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Questions and answers about workers' compensation in Colorado

Those who live and work in Colorado may, at some point, find themselves in a position in which they would need to utilize workers' compensation benefits. While state laws regarding workers' compensation may seem straightforward, some may feel the coverage they receive isn't sufficient for the work-related injury or illness they have suffered. In this week's post, we are going to cover some common questions and answers about workers' compensations benefits.

The first few questions may seem fairly basic, but offer a brief overview of the benefits offered. These questions include what is workers' compensation and what does it cover? This is insurance offered by most employers, for the sole purpose of providing for injuries or illnesses that occur on-the-job. Benefits typically include payment for medical expenses incurred, lost wages and death benefits.

Now that we've established what this benefit is and for what purpose a person might utilize workers' compensation insurance, let's delve into more specific details. Questions often arise about time limits for filing, the types of medical providers covered and how payments are calculated. Employees who are injured -- or suffer an occupational disease -- are supposed to file a report within four days from the date of occurrence. After a report is made, employees are typically given information about "designated providers" with whom their employer is contracted to work. Once it has been established that a work-related injury or illness has occurred, employees typically must use three days of sick leave before workers' compensation benefits will kick in; then, they are often given paid injury leave for up to 90 days.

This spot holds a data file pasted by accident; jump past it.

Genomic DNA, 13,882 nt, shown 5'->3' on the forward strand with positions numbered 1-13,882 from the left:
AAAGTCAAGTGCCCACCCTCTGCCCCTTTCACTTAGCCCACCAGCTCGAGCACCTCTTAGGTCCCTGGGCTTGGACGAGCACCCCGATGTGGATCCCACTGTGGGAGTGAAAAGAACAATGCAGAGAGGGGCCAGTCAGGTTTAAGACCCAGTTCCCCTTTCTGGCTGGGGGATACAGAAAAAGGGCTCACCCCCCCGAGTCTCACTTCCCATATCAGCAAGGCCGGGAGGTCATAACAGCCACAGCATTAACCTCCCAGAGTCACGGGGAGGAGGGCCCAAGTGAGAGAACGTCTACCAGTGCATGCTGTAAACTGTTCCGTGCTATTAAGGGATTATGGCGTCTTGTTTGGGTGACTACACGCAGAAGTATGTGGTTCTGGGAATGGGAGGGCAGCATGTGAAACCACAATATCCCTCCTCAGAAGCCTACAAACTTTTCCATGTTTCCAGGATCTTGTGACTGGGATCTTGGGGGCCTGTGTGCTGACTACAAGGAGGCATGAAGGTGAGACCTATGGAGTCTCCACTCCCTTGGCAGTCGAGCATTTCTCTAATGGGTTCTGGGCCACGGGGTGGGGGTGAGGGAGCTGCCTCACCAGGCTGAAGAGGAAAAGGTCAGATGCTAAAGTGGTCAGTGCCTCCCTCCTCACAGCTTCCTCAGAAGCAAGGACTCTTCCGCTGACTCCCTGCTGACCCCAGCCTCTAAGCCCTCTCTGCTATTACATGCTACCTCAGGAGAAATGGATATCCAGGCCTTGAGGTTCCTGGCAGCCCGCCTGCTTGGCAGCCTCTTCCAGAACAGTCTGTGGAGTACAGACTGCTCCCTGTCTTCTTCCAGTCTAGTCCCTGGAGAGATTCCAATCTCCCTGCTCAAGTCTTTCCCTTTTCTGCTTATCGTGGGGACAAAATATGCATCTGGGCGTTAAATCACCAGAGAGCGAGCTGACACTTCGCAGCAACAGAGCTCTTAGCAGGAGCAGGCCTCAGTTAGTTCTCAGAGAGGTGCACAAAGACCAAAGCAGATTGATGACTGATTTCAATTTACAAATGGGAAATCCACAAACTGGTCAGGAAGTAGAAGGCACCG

Some Colorado residents may find that the injury or illness suffered warrants further time away from work than the standard time granted and/or feel that the medical care or compensation received seems insufficient. Some may even experience claim denials. Workers' compensation benefits, while intended to help keep employees on their feet during difficult times, may only provide the bare minimum. In cases such as these, it may be possible to pursue legal remedies to push for fair and full compensation.

Source: colorado.gov, "Workers' Compensation Frequently Asked Questions", Dec. 15, 2014

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